Monday, January 07, 2008

A Sense of Loss

About a week ago, I finally had a chance to watch a documentary I hadn't ever gotten around to seeing, Common Threads: Stories From the Quilt, which won the Oscar for best documentary in 1989. The Sulzer Library, near my home, has added it to its DVD collection.

I also realized the reason I hadn't seen it-- for years, it just hit too close to home.

In the summer of 1989, I ran into a friend I'd previously worked with at a popular Northside Chicago restaurant. It seemed that Rhodes, a guy we'd worked with, had not shown up to work one day (my friend still worked at the restaruant). It was not like Rhodes to do this. He was very reliable and very hard-working-- he also sold real estate on the side. For him to not show up without so much as a phone call set off red flags. A couple of days later, they finally found out what had happened. He'd developed PCP, pneumocystis pneumonia, a pneumonia common in AIDS patients. It is virulent and swift. Rhodes, who was as healthy as a horse, was dead within a couple of days.

It shook me up. Until then, AIDS was something I read about. I hadn't yet known anyone who died of it. After that, I'd know many.

One of the stereotypes about the restaurant business is that there are a lot of gay waiters. There's a grain of truth in that stereotype. It was probably rooted in the fact that for gay men who had to leave their homes and hometowns because of a lack of acceptance of their sexuality, escaped to urban areas where they found men who shared their sexuality and found an industry that accepted them. Working as a waiter for years, I met and became friends with a lot of gay men. At one restaurant I worked one summer, I was the only straight waiter, something the other waiters there (and I) found utterly amusing. I "integrated" the restaurant.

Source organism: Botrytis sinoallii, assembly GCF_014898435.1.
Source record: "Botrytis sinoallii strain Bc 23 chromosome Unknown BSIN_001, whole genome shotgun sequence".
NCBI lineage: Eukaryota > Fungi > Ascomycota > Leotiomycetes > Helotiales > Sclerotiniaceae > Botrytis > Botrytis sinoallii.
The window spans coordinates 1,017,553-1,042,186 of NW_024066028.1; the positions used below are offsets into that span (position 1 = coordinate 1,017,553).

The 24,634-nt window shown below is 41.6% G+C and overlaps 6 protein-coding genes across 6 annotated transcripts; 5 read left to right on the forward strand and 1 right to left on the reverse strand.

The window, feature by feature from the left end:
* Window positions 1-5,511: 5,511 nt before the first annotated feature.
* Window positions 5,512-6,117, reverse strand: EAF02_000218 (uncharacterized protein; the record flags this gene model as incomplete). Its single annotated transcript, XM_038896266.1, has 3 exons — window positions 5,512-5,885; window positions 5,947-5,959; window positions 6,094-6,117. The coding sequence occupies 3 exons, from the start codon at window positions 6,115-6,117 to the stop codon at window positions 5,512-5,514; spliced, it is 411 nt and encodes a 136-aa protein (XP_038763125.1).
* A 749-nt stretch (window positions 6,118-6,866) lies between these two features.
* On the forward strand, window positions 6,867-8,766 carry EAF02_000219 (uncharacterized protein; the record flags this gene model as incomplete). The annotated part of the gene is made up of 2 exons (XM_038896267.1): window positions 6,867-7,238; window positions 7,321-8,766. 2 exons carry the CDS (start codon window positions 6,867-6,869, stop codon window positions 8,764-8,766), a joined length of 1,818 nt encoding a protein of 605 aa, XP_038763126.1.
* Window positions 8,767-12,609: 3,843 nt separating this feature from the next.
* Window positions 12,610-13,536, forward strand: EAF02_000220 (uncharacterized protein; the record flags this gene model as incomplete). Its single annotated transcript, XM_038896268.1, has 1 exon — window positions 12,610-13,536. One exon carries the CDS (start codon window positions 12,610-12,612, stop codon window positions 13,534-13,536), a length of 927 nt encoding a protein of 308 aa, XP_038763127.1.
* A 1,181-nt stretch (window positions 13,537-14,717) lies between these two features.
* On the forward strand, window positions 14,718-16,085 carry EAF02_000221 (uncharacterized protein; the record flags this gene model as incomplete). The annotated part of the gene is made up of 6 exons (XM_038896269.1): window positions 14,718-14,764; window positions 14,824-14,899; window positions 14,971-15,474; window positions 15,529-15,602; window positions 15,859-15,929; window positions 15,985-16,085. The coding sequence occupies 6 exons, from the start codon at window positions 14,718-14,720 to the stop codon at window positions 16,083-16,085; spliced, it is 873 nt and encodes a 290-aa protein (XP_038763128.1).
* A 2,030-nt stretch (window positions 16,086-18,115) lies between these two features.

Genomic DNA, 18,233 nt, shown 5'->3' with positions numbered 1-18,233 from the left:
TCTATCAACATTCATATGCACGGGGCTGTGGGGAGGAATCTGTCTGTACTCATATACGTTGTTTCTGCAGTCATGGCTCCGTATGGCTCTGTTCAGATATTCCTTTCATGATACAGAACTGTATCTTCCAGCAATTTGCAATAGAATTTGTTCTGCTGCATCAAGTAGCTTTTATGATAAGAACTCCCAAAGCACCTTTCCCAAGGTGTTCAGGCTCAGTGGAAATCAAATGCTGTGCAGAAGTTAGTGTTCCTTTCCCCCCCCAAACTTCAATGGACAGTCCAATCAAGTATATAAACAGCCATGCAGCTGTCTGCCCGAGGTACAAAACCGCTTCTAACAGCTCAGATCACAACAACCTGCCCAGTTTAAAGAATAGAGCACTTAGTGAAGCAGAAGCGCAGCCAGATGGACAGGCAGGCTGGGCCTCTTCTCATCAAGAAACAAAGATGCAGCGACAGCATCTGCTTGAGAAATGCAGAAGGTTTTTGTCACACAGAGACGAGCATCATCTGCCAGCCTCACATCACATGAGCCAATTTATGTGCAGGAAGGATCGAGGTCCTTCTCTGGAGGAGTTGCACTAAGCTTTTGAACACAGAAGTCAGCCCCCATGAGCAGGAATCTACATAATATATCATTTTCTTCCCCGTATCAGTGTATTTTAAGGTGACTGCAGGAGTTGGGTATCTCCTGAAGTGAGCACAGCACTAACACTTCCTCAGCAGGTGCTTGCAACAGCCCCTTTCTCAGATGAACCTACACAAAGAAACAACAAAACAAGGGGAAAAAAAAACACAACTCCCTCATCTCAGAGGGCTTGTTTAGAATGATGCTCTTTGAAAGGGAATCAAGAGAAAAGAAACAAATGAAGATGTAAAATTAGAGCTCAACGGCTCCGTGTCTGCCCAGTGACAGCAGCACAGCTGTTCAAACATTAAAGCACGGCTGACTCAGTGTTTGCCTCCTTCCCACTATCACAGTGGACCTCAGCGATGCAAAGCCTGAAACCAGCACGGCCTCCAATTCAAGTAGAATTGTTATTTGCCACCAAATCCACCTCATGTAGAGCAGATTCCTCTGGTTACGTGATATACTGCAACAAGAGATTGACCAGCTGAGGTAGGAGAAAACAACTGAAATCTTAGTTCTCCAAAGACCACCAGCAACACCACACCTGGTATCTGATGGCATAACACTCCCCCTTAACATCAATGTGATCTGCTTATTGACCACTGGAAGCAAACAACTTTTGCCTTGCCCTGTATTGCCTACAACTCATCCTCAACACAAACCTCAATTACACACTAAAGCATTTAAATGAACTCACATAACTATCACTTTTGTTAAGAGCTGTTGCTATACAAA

It reminded me of another institution I helped integrate: the Gentleman's Lunch in my college town. The Gentleman's Lunch started as an all-gay institution. A small group of gay men-- professors, professionals and students-- would gather at 1:00 P.M. every Saturday at E.L. Krackers, on 4th Avenue, in Charleston, Illinois. "Kracker's," as we called it, played mulitple roles. It was a dance club-- a disco, essentially, but during the day was a restaurant-- one of the only decent ones in town at that point.

The men would gather to chat, gossip and have conversations both lofty and trivial. When a handful of straight guys who'd become friends with most of this group were invited-- my friends Larry, Kevin and I-- it was truly an honor. A couple of the older guys dragged their feet a little, but others championed us.

The Gentleman's Lunch was truly one of the great things in my life. In the course of a lunch, we might hear gay and straight gossip, have a conversation about movies, comic books, music, world affairs, politics, literature, Hollywood "who's gay" gossip, history-- just about any topic you could think of, we covered it. It was our version of the Algonquin Round Table.